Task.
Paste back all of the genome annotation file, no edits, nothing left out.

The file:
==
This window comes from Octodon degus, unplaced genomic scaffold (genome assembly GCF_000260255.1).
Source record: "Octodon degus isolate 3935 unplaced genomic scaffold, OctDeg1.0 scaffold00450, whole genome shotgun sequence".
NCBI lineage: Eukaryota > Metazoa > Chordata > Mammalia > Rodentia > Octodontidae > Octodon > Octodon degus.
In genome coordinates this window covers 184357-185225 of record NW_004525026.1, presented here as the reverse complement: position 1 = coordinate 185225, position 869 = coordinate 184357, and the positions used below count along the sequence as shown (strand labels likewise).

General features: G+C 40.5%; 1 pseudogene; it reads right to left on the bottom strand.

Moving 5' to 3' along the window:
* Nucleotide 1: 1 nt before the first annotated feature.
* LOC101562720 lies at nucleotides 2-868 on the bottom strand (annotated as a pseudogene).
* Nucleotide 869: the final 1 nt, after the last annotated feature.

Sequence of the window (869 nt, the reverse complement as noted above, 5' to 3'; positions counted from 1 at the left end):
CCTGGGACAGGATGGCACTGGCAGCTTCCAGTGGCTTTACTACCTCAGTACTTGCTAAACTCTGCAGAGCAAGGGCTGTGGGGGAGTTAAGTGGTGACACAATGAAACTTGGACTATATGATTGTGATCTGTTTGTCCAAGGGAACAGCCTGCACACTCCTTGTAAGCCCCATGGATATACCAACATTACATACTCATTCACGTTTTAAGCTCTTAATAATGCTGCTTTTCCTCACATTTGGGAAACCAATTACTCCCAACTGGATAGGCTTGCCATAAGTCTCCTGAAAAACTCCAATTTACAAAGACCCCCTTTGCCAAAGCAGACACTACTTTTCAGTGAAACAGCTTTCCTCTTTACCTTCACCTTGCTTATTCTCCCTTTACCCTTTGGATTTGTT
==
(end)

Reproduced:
This window comes from Octodon degus, unplaced genomic scaffold (genome assembly GCF_000260255.1).
Source record: "Octodon degus isolate 3935 unplaced genomic scaffold, OctDeg1.0 scaffold00450, whole genome shotgun sequence".
NCBI lineage: Eukaryota > Metazoa > Chordata > Mammalia > Rodentia > Octodontidae > Octodon > Octodon degus.
In genome coordinates this window covers 184357-185225 of record NW_004525026.1, presented here as the reverse complement: position 1 = coordinate 185225, position 869 = coordinate 184357, and the positions used below count along the sequence as shown (strand labels likewise).

General features: G+C 40.5%; 1 pseudogene; it reads right to left on the bottom strand.

Moving 5' to 3' along the window:
* Nucleotide 1: 1 nt before the first annotated feature.
* LOC101562720 lies at nucleotides 2-868 on the bottom strand (annotated as a pseudogene).
* Nucleotide 869: the final 1 nt, after the last annotated feature.

Sequence of the window (869 nt, the reverse complement as noted above, 5' to 3'; positions counted from 1 at the left end):
CCTGGGACAGGATGGCACTGGCAGCTTCCAGTGGCTTTACTACCTCAGTACTTGCTAAACTCTGCAGAGCAAGGGCTGTGGGGGAGTTAAGTGGTGACACAATGAAACTTGGACTATATGATTGTGATCTGTTTGTCCAAGGGAACAGCCTGCACACTCCTTGTAAGCCCCATGGATATACCAACATTACATACTCATTCACGTTTTAAGCTCTTAATAATGCTGCTTTTCCTCACATTTGGGAAACCAATTACTCCCAACTGGATAGGCTTGCCATAAGTCTCCTGAAAAACTCCAATTTACAAAGACCCCCTTTGCCAAAGCAGACACTACTTTTCAGTGAAACAGCTTTCCTCTTTACCTTCACCTTGCTTATTCTCCCTTTACCCTTTGGATTTGTT